Ballard Locks is situated in Seattle’s Scandinavian neighbourhood.
7- Explore San Juan Islands
The ferry to San Juan Islands is a fabulous way to enjoy the water.
San Juan’s harbour is a charming port with restaurants, shops and galleries.
It’s a great spot to go orca watching although the waters around the islands are also home to other species like Grey and Minke whales, Pacific white-sided dolphins, seals, sea lions and otters.
Puget Sound and the Georgia Strait are home to some of the world’s highest concentrations of whales and other sea life.
8- Explore Pioneer Square
Walk around Pioneer Square, Seattle’s oldest neighbourhood, now a historic district and home to many of Seattle’s art galleries, restaurants and web development companies.
Spend a few hours at the Elliott Bay Book Company in Pioneer Square where you can join free daily readings and meet well-known authors, who often pop in for special book signings.
After dark, Pioneer Square turns into an entertainment district, with one of the city’s liveliest collections of nightspots.
You’ll find sports bars, jazz bars, hard rock taverns and little romantic eateries.
9- Discover The Seattle Waterfront
Browse the shops on Seattle’s waterfront.
The Bell Street Pier is delightful to wander around. Or you can board the Victoria Clipper catamaran from Pier 69 for a sightseeing tour of Puget Sound.
The City of Seattle’s central waterfront project is is a $728 million project planned for completion in 2024.
A protected cycling lane and landscaped promenade for pedestrians connects the various sections.
There are public spaces for events, including ice skating in winter and concerts.
10- Seattle Aquarium
Spend the day at the Seattle Aquarium (Piers 59 and 60) and learn the secrets of the sea.
Head to the Window on Washington Waters to see the native marine life of Puget Sound, such as sea anemones and salmon.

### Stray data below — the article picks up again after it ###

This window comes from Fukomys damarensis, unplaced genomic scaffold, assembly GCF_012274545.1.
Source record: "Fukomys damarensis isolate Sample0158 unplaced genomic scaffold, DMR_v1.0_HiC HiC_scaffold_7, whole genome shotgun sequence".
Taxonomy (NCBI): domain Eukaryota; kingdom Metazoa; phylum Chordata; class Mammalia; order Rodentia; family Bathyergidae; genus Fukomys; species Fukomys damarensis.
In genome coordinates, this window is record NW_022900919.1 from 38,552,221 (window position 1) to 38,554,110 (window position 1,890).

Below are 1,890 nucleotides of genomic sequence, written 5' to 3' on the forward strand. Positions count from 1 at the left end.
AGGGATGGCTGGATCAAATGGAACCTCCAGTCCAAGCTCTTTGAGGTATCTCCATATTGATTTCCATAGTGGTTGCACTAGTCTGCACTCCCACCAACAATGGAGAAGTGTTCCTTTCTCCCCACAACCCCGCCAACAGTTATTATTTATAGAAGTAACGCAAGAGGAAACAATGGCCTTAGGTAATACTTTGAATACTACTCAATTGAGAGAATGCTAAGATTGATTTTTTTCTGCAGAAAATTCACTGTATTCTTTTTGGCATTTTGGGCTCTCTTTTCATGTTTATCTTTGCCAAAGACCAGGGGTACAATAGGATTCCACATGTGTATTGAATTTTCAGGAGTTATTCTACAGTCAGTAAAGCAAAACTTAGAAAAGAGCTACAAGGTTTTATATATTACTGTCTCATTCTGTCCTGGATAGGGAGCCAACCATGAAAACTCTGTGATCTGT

You’ll see other denizens of the ocean here are sea stars, giant Pacific octopus and jellies.
The ninth-largest aquarium in the USA offers daily educational talks and is one of the top places to visit in the Puget Sound region.
Check out the aquarium’s virtual programme here.
11- Visit Snoqualmie Falls
A day trip to Snoqualmie Falls is a delightful way to explore the natural landscape around Seattle.
Remember ‘Twin Peaks’? The small mountain town (with a dramatic waterfall) is where Twin Peaks was filmed.
Snoqualmie Falls is a spectacular waterfall over 80 metres high (almost 30 metres higher than Niagara Falls!).
The sight of gushing water is mesmerising, and it’s easy to see why the Snoqualmie tribe considered Snoqualmie Falls a spiritual place.
12- Museum of Flight
The Museum of Flight is one of the world’s largest air and space museum, with over 160 aeroplanes and spacecraft.
Galleries include the Vietnam Veterans Memorial Park, which pays homage to the soldiers who fought in the Vietnam War, the TA Wilson Great Gallery, the Personal Courage Wing, Red Barn and Space Gallery.
The Museum of Flight’s Aviation Pavilion is an open-air structure with commercial and military aeroplanes including Boeing 727, 737 and 747, the 787 Dreamliner, Air Force One, Concorde airliner and the B-17, B-29 and B-47 bombers.
The museum also has some pretty cool 360-degree virtual tours for aviation fans to get a closer look inside classic aircraft cockpits.
13- Do A Boutique Brewery Tour
Washington State is home to over 250 craft breweries, and it’s not surprising as more than two-thirds of America’s hops are grown in the Yakima Valley.
Seattle is one of the best cities to go on a brewery tour, and the best neighbourhoods to visit craft breweries are SoDo, Fremont and Ballard.
Most restaurants and bars also have local beer on the menu.
The 2008b Washington State Distillery Law allows smaller distillers to operate with a craft distillery license.
The law allows for on-site tasting, bottle sales and facility tours.
Dozens of new distilleries are now operating and distil absinthe, whiskey, grappa, gin, rum and vodka.
14- Go On A Distillery Tour
There are over 100 distilleries in Washington state run by passionate distillers who create small-batch gin, whiskey, vodka, sake and aquavit.
A guided distillery tour will take you behind-the-scenes for insights into the craft.
If you don’t have time for a distillery tour, make sure to order a craft cocktail at a Seattle bar.
Although prohibition ended over 80 years ago, Seattle is still home to speakeasy-style bars with a 1920s flavour.
Try Bathtub Gin & Co in Belltown for its gin menu and The Upstairs for its charming ambience.